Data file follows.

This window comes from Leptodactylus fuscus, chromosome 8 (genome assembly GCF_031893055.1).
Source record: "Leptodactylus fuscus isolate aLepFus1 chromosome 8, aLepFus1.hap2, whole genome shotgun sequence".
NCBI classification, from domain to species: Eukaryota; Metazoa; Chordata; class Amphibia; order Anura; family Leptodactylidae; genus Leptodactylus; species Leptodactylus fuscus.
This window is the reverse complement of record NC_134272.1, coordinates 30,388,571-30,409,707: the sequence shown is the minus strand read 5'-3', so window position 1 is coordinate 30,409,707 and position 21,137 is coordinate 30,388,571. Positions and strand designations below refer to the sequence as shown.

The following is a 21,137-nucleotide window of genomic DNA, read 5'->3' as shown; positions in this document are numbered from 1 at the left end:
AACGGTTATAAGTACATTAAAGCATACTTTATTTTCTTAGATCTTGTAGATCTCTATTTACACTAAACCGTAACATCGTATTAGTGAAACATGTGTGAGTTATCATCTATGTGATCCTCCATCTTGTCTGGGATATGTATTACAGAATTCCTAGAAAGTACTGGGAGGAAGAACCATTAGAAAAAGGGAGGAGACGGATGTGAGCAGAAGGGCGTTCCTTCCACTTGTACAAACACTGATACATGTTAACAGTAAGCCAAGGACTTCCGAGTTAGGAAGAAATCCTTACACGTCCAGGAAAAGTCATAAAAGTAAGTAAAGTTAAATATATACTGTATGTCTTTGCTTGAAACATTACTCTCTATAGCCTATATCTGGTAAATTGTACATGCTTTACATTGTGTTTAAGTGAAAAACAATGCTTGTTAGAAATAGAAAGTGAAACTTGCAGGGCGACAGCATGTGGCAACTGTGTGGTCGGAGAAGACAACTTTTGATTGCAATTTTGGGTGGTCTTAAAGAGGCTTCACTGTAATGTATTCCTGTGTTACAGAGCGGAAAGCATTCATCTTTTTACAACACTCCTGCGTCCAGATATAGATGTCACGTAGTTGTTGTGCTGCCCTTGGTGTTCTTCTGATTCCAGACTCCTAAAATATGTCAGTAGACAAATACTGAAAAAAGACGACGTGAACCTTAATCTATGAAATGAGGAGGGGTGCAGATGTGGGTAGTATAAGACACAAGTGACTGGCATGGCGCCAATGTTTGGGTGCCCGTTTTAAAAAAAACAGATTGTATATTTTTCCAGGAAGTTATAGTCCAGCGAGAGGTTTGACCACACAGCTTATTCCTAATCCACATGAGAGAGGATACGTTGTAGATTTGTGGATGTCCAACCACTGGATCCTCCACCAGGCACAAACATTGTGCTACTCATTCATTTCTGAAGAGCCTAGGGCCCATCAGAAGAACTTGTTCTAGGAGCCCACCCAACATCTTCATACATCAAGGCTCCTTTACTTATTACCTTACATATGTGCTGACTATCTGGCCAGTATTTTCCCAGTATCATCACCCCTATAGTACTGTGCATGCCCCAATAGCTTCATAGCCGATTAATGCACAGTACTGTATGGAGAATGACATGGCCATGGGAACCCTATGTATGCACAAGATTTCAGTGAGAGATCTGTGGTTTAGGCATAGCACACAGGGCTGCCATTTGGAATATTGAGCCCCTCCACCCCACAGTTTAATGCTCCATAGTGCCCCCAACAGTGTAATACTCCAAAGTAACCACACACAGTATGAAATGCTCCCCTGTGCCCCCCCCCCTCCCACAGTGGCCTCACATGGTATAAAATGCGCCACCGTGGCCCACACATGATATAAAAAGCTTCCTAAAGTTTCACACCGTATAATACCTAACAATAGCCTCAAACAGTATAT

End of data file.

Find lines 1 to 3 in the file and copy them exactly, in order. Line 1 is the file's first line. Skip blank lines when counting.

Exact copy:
This window comes from Leptodactylus fuscus, chromosome 8 (genome assembly GCF_031893055.1).
Source record: "Leptodactylus fuscus isolate aLepFus1 chromosome 8, aLepFus1.hap2, whole genome shotgun sequence".
NCBI classification, from domain to species: Eukaryota; Metazoa; Chordata; class Amphibia; order Anura; family Leptodactylidae; genus Leptodactylus; species Leptodactylus fuscus.